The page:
I am sorry that you are having such a horrible time at the moment and I’m not sure I can be of much help if I’m honest. You may or may not know but for me the most important thing is to try ànd stay positive, I work hard to maintain this and it has worked for me so far. However like all of us with Parkinson’s our future is unknown except that, as things stand, we will deteriorate in some shape or form and no coping strategies come with 100% guarantee; given this I am acutely aware that my optimism about managing my Parkinson’s may well be difficult if not impossible to maintain - that’s assuming I haven’t developed a dementia and am still able to think for myself. It is not a nice prospect and as, like you, I am inclined to be a glass half full person I would think that makes it doubly hard to cope with what you are facing now. I would probably feel much the same and I admire your tenacity in continuing to maintain your home despite everything. None of which is of much practical help nor answers your question which i suspect is the same as everything else when it comes down to it, namely it’s very individual.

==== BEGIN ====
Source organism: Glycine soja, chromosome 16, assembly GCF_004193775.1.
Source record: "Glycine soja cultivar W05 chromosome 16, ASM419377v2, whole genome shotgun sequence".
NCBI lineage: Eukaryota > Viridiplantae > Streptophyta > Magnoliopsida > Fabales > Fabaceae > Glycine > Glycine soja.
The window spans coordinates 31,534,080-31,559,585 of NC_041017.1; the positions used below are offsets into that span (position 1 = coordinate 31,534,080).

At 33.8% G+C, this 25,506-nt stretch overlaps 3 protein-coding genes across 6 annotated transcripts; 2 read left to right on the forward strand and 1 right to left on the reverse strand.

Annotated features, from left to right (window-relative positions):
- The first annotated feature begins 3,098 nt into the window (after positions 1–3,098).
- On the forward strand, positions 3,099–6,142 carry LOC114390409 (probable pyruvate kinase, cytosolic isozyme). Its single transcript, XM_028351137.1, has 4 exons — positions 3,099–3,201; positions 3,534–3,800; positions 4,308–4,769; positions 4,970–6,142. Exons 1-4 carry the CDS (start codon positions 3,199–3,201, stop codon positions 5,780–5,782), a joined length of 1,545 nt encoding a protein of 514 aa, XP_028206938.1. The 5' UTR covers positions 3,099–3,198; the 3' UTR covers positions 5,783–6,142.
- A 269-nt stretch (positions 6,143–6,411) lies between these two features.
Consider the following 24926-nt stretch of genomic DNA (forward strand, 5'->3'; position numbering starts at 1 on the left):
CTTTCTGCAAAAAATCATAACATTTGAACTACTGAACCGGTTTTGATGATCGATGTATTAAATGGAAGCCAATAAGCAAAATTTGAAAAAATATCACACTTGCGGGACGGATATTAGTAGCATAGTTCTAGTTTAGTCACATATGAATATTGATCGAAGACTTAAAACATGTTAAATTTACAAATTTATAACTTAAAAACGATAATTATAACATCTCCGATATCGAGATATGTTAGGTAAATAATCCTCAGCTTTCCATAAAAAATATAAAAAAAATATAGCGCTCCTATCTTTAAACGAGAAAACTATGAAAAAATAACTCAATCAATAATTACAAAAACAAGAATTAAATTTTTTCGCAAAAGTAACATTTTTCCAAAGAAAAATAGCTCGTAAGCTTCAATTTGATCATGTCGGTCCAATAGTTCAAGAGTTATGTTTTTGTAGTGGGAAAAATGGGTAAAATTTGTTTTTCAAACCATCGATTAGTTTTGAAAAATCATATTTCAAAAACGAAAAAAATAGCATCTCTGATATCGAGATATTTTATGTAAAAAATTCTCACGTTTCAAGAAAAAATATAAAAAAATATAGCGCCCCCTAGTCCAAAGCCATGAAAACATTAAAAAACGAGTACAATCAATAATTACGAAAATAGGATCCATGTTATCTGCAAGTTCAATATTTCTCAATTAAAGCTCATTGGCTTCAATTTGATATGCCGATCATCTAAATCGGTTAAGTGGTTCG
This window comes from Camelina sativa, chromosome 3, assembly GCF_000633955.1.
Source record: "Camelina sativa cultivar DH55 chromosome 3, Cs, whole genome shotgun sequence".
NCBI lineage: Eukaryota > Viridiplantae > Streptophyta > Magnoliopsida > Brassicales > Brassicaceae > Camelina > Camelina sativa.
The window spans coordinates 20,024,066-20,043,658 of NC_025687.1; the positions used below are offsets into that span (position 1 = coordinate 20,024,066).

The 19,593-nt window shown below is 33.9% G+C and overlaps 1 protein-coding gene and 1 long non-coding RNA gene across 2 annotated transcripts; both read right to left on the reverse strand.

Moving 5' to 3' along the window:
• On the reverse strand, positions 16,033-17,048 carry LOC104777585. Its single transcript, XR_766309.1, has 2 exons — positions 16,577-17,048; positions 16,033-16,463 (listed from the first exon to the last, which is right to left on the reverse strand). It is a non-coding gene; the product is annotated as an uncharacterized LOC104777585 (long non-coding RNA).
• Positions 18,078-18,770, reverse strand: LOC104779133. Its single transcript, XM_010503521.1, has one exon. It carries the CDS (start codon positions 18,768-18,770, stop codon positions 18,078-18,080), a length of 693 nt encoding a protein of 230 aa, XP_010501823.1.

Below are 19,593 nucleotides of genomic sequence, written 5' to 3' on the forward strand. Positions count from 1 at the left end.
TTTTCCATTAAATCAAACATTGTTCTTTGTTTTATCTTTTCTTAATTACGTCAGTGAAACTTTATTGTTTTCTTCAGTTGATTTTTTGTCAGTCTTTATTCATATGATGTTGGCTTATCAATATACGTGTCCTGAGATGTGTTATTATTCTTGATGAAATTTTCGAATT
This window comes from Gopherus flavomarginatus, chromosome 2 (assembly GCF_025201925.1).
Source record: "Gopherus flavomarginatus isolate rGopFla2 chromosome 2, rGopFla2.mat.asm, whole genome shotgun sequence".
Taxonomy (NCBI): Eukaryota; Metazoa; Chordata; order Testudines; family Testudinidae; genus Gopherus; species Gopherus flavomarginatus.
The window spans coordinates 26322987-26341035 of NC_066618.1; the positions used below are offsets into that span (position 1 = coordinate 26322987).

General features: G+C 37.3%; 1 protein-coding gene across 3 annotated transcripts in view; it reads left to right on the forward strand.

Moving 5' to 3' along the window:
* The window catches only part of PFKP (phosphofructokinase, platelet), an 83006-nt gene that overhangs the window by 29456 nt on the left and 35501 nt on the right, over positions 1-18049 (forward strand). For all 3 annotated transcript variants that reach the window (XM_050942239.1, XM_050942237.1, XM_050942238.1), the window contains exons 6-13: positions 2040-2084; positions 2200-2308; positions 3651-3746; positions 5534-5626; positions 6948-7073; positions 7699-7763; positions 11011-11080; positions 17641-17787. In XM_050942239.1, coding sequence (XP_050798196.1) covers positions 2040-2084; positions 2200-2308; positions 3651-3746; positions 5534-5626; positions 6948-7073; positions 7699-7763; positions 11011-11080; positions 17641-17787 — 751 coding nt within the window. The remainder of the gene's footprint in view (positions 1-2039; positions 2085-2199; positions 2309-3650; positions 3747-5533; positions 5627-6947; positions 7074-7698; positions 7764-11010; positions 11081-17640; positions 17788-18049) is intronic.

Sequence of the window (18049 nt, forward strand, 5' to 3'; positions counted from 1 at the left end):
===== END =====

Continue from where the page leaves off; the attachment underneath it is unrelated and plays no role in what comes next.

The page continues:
I can say you are not the only one to have really black thoughts as can be seen from some recent posts to the forum and maybe someone will chip in on seeing your post with a better understanding than I - I can appreciate why folk can feel that way but haven’t had such thoughts myself.
I also think it worth giving the helpline a call. I feel sure there must be some way of getting you some help but given your circumstances and the difficulties of accessing your GP or medical services it is difficult to know where to start and they have many resources at their disposal which may be able to set you off in the right direction.
You raise an interesting question about the different experiences of men and women but that’s a whole debate of its own
I am so sorry I can’t offer any real constructive way forward but do sincerely hope this is temporary and that your joie de vive returns soon.
Do take care

Hello Farmers Wife
I am saddened to read your post and feel your frustration and isolation. It is my husband who has Parkinson’s so my input is generally observational.